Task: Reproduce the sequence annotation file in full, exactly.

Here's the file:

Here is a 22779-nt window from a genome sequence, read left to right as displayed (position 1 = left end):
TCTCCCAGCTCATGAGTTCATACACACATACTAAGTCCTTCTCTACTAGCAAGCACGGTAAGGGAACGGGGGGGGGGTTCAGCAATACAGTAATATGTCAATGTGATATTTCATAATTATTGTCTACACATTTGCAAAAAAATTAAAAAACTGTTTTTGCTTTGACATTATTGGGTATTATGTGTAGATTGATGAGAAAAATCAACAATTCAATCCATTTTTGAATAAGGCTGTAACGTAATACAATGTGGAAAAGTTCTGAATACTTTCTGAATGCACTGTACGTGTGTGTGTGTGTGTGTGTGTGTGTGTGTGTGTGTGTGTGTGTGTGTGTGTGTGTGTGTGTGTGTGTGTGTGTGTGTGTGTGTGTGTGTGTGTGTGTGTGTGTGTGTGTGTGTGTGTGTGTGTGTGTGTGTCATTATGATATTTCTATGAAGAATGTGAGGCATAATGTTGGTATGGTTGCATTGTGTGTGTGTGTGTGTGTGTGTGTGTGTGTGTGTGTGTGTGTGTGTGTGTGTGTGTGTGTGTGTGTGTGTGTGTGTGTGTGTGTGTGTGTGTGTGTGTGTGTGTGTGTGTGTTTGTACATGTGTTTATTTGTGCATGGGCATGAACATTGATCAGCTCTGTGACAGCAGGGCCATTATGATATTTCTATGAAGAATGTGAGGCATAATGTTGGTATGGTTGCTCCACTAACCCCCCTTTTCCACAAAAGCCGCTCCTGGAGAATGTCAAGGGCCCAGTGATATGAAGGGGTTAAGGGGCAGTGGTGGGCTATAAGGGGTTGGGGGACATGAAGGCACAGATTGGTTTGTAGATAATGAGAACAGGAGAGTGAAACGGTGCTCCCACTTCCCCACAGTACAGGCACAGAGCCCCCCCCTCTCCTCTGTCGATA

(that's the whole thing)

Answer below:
Here is a 22779-nt window from a genome sequence, read left to right as displayed (position 1 = left end):
TCTCCCAGCTCATGAGTTCATACACACATACTAAGTCCTTCTCTACTAGCAAGCACGGTAAGGGAACGGGGGGGGGGTTCAGCAATACAGTAATATGTCAATGTGATATTTCATAATTATTGTCTACACATTTGCAAAAAAATTAAAAAACTGTTTTTGCTTTGACATTATTGGGTATTATGTGTAGATTGATGAGAAAAATCAACAATTCAATCCATTTTTGAATAAGGCTGTAACGTAATACAATGTGGAAAAGTTCTGAATACTTTCTGAATGCACTGTACGTGTGTGTGTGTGTGTGTGTGTGTGTGTGTGTGTGTGTGTGTGTGTGTGTGTGTGTGTGTGTGTGTGTGTGTGTGTGTGTGTGTGTGTGTGTGTGTGTGTGTGTGTGTGTGTGTGTGTGTGTGTGTGTGTGTCATTATGATATTTCTATGAAGAATGTGAGGCATAATGTTGGTATGGTTGCATTGTGTGTGTGTGTGTGTGTGTGTGTGTGTGTGTGTGTGTGTGTGTGTGTGTGTGTGTGTGTGTGTGTGTGTGTGTGTGTGTGTGTGTGTGTGTGTGTGTGTGTGTGTGTGTGTTTGTACATGTGTTTATTTGTGCATGGGCATGAACATTGATCAGCTCTGTGACAGCAGGGCCATTATGATATTTCTATGAAGAATGTGAGGCATAATGTTGGTATGGTTGCTCCACTAACCCCCCTTTTCCACAAAAGCCGCTCCTGGAGAATGTCAAGGGCCCAGTGATATGAAGGGGTTAAGGGGCAGTGGTGGGCTATAAGGGGTTGGGGGACATGAAGGCACAGATTGGTTTGTAGATAATGAGAACAGGAGAGTGAAACGGTGCTCCCACTTCCCCACAGTACAGGCACAGAGCCCCCCCCTCTCCTCTGTCGATA